South Korea's brutalized, disabled slaves




The descriptions are so horrifying I kept reading North Korea until I had to stop myself to wonder about where and how court documents were getting out. Nope. South Korea.


Ugh, that physically hurt to read.


Just one more example of our amazing species living up to our transcendent potential.


And yet this is normal in a lot of places - including supposedly advanced nations.


I hear we’re pretty good at it.


Dynacorp’s wiki page mentions their dalliances.

Couldn’t find much on the halliburton sex slave stuff but


KBR, Inc. (formerly Kellogg Brown & Root) is an American engineering, procurement, and construction company, formerly a subsidiary of Halliburton


How odd to hear that both the police and the church turned a blind eye to the needs of people unable to fend for themselves. Of course it was for a good cause, business needed the bodies. What an unholy trinity business cops and churches.


In the United States, disabled people were exempted from the minimum wage, and are often pressured into sheltered workshops which can mean hidden abuse with no way out.


sad. so sad.


Fucking. People.


“We’re” is the whole damn lot of us. Dark corners like this exist the world over and yet people abide. I know this isn’t any more helpful than shouting into the void, but I’m angry and it’s all I’ve got.


Yes, think of Goodwill, which is often presented as a noble institution. The truth is otherwise


Between exchange student friends, coworkers from Korea, and a few tae-kwan-do retreats in Korea I was sent on as a kid I have seen a bit of the wack-a-do that is part of the Korea experience. It is a mix of local culture, many years of Imperial Japanese occupation influence, Protestant and Catholic missionary, a cold war standoff that held back total and probably nuclear civil war with the north which included pretty universal army service, and undiluted nationalism from a recent revolutionary war that we call WW-II.
Korea is a bootstrap from nothing wonder because that is baked into the culture, there is that well known ‘be useful’ expectation, at least now they don’t universally treat boys to corporal or pain position punishment in schools for even minor offenses anymore. Social rank is also strictly observed and demanded by the ‘betters’.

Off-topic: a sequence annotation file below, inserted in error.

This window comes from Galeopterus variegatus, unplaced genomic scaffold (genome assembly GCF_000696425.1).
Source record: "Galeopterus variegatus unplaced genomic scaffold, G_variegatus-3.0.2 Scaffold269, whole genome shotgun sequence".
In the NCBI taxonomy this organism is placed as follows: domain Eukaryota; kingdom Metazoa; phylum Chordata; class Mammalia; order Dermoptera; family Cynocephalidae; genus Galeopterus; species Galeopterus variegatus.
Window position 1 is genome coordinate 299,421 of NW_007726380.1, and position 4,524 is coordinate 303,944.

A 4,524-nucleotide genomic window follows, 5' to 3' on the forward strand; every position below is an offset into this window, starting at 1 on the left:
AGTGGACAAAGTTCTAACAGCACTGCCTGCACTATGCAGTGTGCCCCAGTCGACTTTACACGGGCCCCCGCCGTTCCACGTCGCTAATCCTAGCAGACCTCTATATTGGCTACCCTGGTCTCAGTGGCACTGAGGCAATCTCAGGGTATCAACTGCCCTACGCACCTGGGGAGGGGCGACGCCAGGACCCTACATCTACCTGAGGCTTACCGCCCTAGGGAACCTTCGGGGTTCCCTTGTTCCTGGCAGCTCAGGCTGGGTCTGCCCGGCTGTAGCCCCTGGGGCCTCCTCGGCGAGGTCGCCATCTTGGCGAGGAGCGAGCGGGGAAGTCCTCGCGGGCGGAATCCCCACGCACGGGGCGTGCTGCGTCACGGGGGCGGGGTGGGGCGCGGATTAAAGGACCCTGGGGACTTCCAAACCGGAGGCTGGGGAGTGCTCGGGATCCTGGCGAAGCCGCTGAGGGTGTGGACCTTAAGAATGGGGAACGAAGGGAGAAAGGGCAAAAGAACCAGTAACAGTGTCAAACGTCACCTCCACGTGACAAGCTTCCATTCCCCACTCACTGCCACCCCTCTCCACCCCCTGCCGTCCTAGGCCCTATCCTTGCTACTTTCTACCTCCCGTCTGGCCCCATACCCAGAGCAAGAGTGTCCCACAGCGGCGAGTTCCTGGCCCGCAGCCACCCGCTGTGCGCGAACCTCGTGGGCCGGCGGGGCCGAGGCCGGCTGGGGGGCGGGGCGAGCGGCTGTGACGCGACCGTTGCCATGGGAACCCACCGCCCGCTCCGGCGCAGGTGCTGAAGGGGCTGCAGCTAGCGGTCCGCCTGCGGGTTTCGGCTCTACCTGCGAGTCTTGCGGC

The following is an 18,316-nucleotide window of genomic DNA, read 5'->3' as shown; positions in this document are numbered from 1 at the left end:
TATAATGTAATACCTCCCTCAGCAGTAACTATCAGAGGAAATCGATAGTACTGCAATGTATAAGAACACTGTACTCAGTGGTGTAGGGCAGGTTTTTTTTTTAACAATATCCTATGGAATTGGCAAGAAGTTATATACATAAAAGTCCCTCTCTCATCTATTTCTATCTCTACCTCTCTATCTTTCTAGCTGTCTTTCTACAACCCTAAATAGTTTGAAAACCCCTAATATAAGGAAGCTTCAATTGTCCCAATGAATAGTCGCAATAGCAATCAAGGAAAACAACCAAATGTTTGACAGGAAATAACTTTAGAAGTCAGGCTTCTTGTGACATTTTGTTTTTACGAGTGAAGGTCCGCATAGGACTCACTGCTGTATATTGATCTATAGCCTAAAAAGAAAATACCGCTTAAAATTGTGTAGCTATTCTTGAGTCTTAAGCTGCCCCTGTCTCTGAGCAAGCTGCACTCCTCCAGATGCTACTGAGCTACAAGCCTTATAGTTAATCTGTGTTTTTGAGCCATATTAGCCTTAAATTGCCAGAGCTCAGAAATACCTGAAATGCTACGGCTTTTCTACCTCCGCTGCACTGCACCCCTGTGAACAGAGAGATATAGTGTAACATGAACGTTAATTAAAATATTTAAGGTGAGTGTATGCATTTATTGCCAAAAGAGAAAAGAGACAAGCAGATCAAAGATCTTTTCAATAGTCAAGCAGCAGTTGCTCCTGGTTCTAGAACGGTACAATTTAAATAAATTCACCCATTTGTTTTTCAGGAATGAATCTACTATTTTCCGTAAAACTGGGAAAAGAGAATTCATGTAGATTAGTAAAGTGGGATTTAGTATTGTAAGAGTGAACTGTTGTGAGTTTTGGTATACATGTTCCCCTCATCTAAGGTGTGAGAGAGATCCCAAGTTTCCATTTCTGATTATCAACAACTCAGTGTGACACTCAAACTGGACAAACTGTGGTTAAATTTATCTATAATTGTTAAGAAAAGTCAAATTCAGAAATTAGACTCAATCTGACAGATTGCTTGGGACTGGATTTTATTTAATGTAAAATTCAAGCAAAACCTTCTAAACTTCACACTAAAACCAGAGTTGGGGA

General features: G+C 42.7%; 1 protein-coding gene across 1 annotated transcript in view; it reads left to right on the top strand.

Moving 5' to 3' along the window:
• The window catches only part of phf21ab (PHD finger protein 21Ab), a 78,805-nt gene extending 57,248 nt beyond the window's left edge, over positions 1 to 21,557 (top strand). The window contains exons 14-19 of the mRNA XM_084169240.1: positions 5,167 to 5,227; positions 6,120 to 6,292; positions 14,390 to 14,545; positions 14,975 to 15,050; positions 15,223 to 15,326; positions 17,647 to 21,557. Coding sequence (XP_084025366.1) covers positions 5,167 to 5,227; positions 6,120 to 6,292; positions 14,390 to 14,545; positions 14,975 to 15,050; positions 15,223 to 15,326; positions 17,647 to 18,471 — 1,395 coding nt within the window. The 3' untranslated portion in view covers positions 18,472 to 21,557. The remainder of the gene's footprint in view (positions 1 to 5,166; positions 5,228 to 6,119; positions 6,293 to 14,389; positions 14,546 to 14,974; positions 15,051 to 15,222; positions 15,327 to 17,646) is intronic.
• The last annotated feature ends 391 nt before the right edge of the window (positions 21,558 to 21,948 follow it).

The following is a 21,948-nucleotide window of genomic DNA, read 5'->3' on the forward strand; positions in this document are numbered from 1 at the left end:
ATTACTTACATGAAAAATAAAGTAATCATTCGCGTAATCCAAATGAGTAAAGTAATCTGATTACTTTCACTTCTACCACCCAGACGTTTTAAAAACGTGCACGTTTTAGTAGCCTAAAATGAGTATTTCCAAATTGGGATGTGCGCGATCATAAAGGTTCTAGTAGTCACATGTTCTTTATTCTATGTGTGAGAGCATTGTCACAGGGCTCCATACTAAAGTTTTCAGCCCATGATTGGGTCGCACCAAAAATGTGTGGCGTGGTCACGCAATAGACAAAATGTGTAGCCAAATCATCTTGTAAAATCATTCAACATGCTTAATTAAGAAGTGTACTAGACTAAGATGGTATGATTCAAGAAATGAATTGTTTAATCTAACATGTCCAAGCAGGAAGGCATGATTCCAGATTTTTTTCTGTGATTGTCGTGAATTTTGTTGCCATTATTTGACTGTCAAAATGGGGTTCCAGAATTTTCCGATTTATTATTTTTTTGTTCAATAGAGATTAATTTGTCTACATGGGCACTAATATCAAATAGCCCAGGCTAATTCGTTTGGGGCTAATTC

Korea is great, as are the people, but they are extreme in many ways; an Asian mirror to the US perhaps.
Non-heroic disabled are considered as an embarrassment by too many on both sides of the pacific and often treated badly if they do not have the means to buy a better social position.
(edit) The good news is that things eem to have vastly improved since the mid 80s, matching nearly everything in Korea.


The overarching problem seems to be S Korea’s neglect and disdain for the disabled. As the article points out, some of these slaves actually prefer to stay at the salt farms because life on the outside is even worse.


I think the revolutionary war the Korean War and not so much WW-II (where they were stil under Japanese control). The end of the detente and the resumption of armed hostilities would probably not have resulted in a nuclear civil war until at least 2006, since the North didn’t have nukes until then and the South still doesn’t.


Yeah, this reminded me of the NYT article from this last year:
Not all that different.


From the mid to late '50s massive employment of tactical nukes for general warfighting purposes were part of most US planning in Korea until the '90s much like at the Fulda gap. Tactical nuclear aircraft bombs, missiles, artillery shells, recoilless rifle shells(like a largish bazooka), even backpack engineering charges were kept in country until George HW withdrew tactical nukes except some aircraft bombs in Europe…


I agree with you, but wanted to point out that South Korea IS an advanced nation, just not a Western one.


Thanks for that.